Truth be known, I have fairly thick-skin; I can be the first one to lay out a joke at the expense of others, and I’ve been the butt of the joke on a number of occasions. I don’t easily find myself offended, though a recent episode of The Co-Main Event Podcast-Episode 148, hosted by Chad Dundes and co-hosted by Ben Fowlkes, really buried a burr in my side.
The two were discussing recent occurrences at UFC Fight Night 63 in Fairfax, Virginia surrounding the situation that took place after the decision victory of “Raging” Al Iaquinta (12-3-1) over Jorge “Gamebred” Masvidal (28-9-0). The Patriot Center’s crowd was incensed at, what they believed was, an unjust decision. After Iaquinta attempted to interact with the fans by asking whether or not they were booing him, it appeared as though Iaquinta, at least on the televised broadcast, lashed out at a particular fan, or fans, and was censored by the network. Iaquinta’s outburst was narrated by Dundes as,
“…it’s obvious that he’s not yelling at the faceless Virginian crowd; he’s actually yelling at identifiable humans in the audience that he saw flipping him off…”
Nobody on the show was defending Iaquinta’s curse-riddled flare-up, nor should they have. The focus quickly shifted to Iaquinta’s recent appearance on the program MMA Hour Today. While Iaquinta was on the show, he was quoted as saying,
“Had they [the fans who flipped him off] been closer, I would have kicked them in the ass.”
A professional athlete informing his or her fans that they would put their hands on you for being disrespectful doesn’t bode well with me, though the fans who admitted to the off-camera gesturing toward Iaquinta also appeared on the MMA Hour Today, via telephone. What struck listeners, such as myself, as awkward was that the fans who flipped-off Iaquinta did a 180 degree turn, an about face that’d make the military proud, from haters to lovers. Dundes described the fans’ phone call as,
“They apologized to him [Iaquinta]; he [Iaquinta] accepted their apology. They said that this was going to end up being a good thing for his career, and then said they are going to be “Raging” Al fans for life.”
These particular fans greatly differed from my understanding of the athlete/fan relationship, which is fine, but nonetheless, I feel on opposite ends of the Earth from these callers who recanted their previously held position on Iaquinta. I wanted to know who was in the minority, so I took to social media asking,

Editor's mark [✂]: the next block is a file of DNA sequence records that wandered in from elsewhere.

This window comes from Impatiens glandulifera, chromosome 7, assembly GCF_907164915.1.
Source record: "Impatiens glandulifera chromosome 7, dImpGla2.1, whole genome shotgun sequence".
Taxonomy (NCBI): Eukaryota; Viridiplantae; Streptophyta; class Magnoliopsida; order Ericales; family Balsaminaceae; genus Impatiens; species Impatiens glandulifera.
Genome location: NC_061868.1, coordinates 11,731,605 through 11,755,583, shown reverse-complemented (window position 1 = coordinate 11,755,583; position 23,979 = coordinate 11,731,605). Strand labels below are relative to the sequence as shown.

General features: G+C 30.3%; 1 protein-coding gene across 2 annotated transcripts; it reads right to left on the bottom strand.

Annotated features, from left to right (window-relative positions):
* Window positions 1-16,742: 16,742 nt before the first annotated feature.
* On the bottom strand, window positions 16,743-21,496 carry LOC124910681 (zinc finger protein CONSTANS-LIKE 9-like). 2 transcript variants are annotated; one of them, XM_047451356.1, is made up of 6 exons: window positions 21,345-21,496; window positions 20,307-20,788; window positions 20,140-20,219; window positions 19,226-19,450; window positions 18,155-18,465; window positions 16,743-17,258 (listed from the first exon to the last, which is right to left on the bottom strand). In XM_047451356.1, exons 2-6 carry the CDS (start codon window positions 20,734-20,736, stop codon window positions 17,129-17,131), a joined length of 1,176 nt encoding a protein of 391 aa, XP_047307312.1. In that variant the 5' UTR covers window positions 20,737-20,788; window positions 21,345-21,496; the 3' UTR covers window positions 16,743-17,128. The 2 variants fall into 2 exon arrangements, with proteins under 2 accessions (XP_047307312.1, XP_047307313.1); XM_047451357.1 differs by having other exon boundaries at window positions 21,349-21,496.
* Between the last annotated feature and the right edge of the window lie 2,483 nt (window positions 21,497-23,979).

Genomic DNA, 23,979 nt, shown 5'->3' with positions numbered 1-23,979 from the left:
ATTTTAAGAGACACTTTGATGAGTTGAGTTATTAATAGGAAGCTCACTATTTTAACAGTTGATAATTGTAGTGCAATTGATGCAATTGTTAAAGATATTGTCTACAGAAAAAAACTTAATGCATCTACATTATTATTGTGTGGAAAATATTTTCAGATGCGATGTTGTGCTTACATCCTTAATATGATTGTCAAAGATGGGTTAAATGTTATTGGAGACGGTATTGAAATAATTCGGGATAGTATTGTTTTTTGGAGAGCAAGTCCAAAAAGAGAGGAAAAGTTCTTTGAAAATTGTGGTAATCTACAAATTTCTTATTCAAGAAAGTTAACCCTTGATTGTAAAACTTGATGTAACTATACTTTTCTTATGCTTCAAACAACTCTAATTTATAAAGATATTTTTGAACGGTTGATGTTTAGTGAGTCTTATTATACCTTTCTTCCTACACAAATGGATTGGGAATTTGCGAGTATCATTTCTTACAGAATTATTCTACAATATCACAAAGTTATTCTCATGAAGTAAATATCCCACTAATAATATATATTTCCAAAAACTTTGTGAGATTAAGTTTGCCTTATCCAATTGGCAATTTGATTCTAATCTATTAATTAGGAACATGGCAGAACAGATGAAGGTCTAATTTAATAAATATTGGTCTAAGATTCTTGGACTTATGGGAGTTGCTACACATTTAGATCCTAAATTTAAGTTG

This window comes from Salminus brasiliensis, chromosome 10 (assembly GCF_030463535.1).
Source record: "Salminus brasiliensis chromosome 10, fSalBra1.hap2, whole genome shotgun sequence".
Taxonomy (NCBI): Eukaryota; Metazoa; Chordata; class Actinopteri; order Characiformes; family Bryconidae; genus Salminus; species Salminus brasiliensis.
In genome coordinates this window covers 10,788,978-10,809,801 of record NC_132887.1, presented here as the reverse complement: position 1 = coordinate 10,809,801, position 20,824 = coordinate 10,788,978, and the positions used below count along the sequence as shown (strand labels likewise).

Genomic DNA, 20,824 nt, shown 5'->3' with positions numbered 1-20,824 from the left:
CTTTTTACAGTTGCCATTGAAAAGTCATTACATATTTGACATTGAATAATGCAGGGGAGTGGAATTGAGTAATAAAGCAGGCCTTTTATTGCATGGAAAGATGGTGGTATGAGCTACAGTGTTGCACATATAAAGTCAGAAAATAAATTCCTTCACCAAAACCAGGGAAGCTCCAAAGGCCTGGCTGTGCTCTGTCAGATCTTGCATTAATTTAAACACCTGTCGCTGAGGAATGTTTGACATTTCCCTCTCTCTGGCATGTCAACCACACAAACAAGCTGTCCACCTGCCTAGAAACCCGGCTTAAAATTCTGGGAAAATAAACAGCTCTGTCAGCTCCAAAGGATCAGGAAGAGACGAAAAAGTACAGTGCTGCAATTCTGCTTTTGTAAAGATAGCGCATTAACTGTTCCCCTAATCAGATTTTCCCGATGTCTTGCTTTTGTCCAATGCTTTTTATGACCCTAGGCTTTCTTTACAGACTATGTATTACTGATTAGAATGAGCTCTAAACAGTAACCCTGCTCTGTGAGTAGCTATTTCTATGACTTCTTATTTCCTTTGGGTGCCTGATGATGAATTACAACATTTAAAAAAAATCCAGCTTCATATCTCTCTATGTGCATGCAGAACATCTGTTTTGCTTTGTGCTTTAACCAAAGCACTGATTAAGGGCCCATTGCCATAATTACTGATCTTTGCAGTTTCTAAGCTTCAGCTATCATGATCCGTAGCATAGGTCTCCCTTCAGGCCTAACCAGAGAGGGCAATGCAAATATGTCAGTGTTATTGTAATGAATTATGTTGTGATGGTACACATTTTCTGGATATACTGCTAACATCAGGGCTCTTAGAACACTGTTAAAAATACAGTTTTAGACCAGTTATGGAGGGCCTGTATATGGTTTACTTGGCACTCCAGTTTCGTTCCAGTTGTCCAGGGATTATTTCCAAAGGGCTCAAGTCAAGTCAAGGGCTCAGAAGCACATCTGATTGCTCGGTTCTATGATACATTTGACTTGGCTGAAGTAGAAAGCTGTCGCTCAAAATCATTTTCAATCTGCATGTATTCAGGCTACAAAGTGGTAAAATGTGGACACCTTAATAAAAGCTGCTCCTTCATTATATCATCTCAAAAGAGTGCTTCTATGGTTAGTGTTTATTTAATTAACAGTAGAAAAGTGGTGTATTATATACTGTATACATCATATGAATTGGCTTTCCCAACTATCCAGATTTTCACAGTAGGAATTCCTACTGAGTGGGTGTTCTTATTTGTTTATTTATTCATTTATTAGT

Unofficial Online Poll: How many MMA fans would become life-long fans of a fighter who flipped you off and threatened to assault you?
— Dave Madden (@DMaddenMMA) April 8, 2015
Had the focus remained on Iaquinta’s ability to accept the apologies of others, or the fact that these fans reconciled any differences with the New York native, I wouldn’t have found my blood pressure going through the roof. Instead, the two talk show hosts engaged in a discussion about the MMA fans’ psyche. I’m always interested in others’ perceptions, so the thoughts of two individuals, Dundes and Fowlkes, who infuse their lives within MMA culture, not only for the passion of sport but as a career, would have an enlightening vantage point to bring to the table, or so I thought.
Fowlkes jumped in and, intentionally or not, put down anyone and everyone who is a fan of MMA. He said,
“That really tells us something about the psyche of the MMA fan. They’ll [MMA fans] say, ‘I’m a fan of this guy for life.’ Why? ‘Because I was at the event and we flipped him off, and he said f#&k you to me. Then, he later indicated that he’d like to assault me. Yeah, that’s my guy; that’s the dude, right there. I’m down with him for life!'”
I wasn’t just offended on my own behalf; I was bent out of shape for MMA fans around the world who may never hear this podcast’s episode. If anyone is to be picked on here, it’s the fans who changed their tune once they had to come face to face, or in this case, phone to studio audience, with the person whom they should have been building up on UFC’s Fight Night, not tearing down.
In my conversations with others, there were a number of differing viewpoints on whether or not a fan should accept such behavior from an athlete: They ranged from utter disagreement,
@DMaddenMMA not any real fans
— Laurel B. (@outspoken311) April 9, 2015
to agreeing to an extent, using qualitative statements to defend a particular degree of poor choices,
@DMaddenMMA I think if a fan was being provoking and disrespectful then maybe it would be just…But for No reason? Messed up!
— Jim Shepherd (@shepUFC) April 8, 2015
— Like it or not (@The_Rizzer) April 8, 2015
to an individual who was willing to let bygones be bygones,
@DMaddenMMA so ultimately… Yeah I would be fine with it. I can appreciate great art, even if I may not like the artist initially.
— EJ (@extremejohn) April 8, 2015
Though there are no grudges, this fan also isn’t claiming that he would become the fighter’s number-one, card-carrying, fan.
As a fan, it’s not lost on me that there are a number of ways a fan may find themselves categorizing fighters in the “You Gotta Fan In Me” file, but it would be premised in a positive interaction, not one where they’re mistreated in any way. Are MMA fans truly this void of self-esteem? Are they so happy to obtain attention, even negative attention, from a fighter that they’ll accept any form of treatment offered to them, even if it accompanies physical harm? How would you react?